Similarly, in Delaware, the USP derives from the whole system of corporate law - from the legislation through to the role the courts play and the wider supporting infrastructure. The State makes over $1 billion from its incorporation business and is the centre for incorporation of 60% of all US publicly traded companies:

•    Delaware’s business laws help companies plan to avoid litigation (although some major corporations are now complaining that recent changes have made it too easy to launch shareholder class actions).

•    The specialist Chancery Court issues decisions without jury trials. Decisions are written, well thought-out and easy to follow.

•    Delaware has the incumbency advantage: Legal textbooks rely heavily upon Delaware corporate case law to teach law students, so most American corporate attorneys have studied Delaware corporate law and this makes Delaware a natural choice for dispute resolution.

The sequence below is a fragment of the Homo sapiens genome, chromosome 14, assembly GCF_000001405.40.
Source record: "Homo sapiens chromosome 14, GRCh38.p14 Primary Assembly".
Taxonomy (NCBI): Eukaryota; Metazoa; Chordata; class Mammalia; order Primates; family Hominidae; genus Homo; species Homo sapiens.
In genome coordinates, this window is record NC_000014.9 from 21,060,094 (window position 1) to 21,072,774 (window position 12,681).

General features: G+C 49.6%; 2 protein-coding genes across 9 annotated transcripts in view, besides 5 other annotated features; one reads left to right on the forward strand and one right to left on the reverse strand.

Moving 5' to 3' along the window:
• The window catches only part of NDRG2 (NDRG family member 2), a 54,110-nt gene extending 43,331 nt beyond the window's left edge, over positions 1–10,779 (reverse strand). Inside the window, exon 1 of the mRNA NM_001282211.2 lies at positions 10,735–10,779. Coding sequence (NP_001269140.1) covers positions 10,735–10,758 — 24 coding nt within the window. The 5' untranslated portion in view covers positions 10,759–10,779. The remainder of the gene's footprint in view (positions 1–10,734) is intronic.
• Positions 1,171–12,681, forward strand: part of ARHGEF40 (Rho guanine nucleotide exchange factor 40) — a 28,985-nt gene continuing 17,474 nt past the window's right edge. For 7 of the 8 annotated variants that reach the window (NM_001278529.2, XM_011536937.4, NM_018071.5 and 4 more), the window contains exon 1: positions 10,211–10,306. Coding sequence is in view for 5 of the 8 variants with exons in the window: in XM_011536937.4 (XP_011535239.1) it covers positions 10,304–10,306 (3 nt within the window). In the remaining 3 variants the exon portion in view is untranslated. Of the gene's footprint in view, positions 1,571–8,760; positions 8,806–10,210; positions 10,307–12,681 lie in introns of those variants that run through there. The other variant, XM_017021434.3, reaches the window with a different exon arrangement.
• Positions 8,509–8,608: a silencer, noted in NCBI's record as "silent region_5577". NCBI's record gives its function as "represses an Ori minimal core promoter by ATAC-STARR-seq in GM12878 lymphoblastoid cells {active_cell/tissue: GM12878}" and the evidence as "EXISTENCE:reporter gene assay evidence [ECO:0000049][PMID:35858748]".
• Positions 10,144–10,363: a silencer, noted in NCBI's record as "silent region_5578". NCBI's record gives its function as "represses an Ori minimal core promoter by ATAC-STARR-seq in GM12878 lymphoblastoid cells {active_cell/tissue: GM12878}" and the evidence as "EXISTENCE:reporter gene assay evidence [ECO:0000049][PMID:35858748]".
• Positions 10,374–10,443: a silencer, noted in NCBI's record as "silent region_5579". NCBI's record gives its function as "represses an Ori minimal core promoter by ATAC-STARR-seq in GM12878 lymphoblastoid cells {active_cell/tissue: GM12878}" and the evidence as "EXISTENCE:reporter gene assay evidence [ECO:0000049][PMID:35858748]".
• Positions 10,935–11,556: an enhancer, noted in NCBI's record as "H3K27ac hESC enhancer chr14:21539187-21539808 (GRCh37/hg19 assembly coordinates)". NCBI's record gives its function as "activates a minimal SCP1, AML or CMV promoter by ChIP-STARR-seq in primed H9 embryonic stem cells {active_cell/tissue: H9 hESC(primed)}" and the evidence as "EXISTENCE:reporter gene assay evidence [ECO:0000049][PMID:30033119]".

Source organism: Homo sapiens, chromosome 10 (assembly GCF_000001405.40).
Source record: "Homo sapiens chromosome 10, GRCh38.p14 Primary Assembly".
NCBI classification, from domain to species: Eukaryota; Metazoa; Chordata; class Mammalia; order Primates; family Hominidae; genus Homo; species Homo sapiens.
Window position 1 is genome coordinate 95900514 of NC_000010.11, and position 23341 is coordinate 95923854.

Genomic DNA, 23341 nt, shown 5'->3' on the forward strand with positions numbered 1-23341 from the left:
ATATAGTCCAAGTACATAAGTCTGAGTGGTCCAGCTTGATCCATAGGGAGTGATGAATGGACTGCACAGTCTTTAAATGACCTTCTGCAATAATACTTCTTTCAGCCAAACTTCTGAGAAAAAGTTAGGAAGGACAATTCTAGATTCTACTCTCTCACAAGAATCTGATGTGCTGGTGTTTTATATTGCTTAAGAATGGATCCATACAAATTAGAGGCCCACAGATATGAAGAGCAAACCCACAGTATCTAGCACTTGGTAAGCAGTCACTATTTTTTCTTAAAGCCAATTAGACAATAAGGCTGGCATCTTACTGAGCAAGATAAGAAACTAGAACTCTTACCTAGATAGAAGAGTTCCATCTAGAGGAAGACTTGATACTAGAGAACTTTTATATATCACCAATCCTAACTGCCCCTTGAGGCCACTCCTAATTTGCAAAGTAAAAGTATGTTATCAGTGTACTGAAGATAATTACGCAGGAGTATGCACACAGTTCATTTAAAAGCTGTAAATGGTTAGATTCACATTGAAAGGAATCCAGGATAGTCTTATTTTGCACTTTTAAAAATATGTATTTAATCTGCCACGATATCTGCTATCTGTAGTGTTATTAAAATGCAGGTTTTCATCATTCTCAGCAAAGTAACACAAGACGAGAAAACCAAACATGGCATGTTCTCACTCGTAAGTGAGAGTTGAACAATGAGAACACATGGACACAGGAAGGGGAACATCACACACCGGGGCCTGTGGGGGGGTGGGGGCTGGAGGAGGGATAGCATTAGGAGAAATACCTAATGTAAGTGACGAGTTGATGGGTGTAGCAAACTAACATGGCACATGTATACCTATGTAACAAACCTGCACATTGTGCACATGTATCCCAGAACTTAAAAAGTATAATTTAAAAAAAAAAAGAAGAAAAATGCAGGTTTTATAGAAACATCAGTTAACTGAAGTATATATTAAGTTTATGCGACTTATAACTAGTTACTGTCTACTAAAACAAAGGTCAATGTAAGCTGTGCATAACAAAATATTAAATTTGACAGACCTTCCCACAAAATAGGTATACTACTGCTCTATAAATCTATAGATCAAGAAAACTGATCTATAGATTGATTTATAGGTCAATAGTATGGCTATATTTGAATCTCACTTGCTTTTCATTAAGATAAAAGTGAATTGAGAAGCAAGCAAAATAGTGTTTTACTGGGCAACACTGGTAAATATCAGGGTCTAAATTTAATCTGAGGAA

•    The Delaware Division of Corporations generates a considerable amount of revenue for the State, so they have invested in state-of-the-art imaging equipment, and process new filings very quickly.

Whilst Delaware’s specialist offering is very broad, at the other end of the spectrum, the Isle of Man has selected a very niche area. It has chosen the space industry as one of its selling points and the government has led a cross-sectoral approach to promote the island for space business ( This highlights that:

•    The Isle of Man has more International Space University (ISU) graduates working in its space and finance industry per head of population than any other jurisdiction in the world.

•    The Isle of Man is recognised as a leading niche player focused on cutting edge space asset financing.

•    The Isle of Man is home to the world’s leading satellite operators.

•    The island is home to industry-leading not-for-profit associations such as the International Institute of Space Commerce and the Space Data Association.

The local legal community, notably the larger firms, which have expertise in asset financing and dispute resolution, have happily added space law to their areas of ‘expertise’. 

Other jurisdictions highlight their geographical advantages: Singapore for South and South East Asia, Sweden for East v West neutrality and Dubai for the Middle East.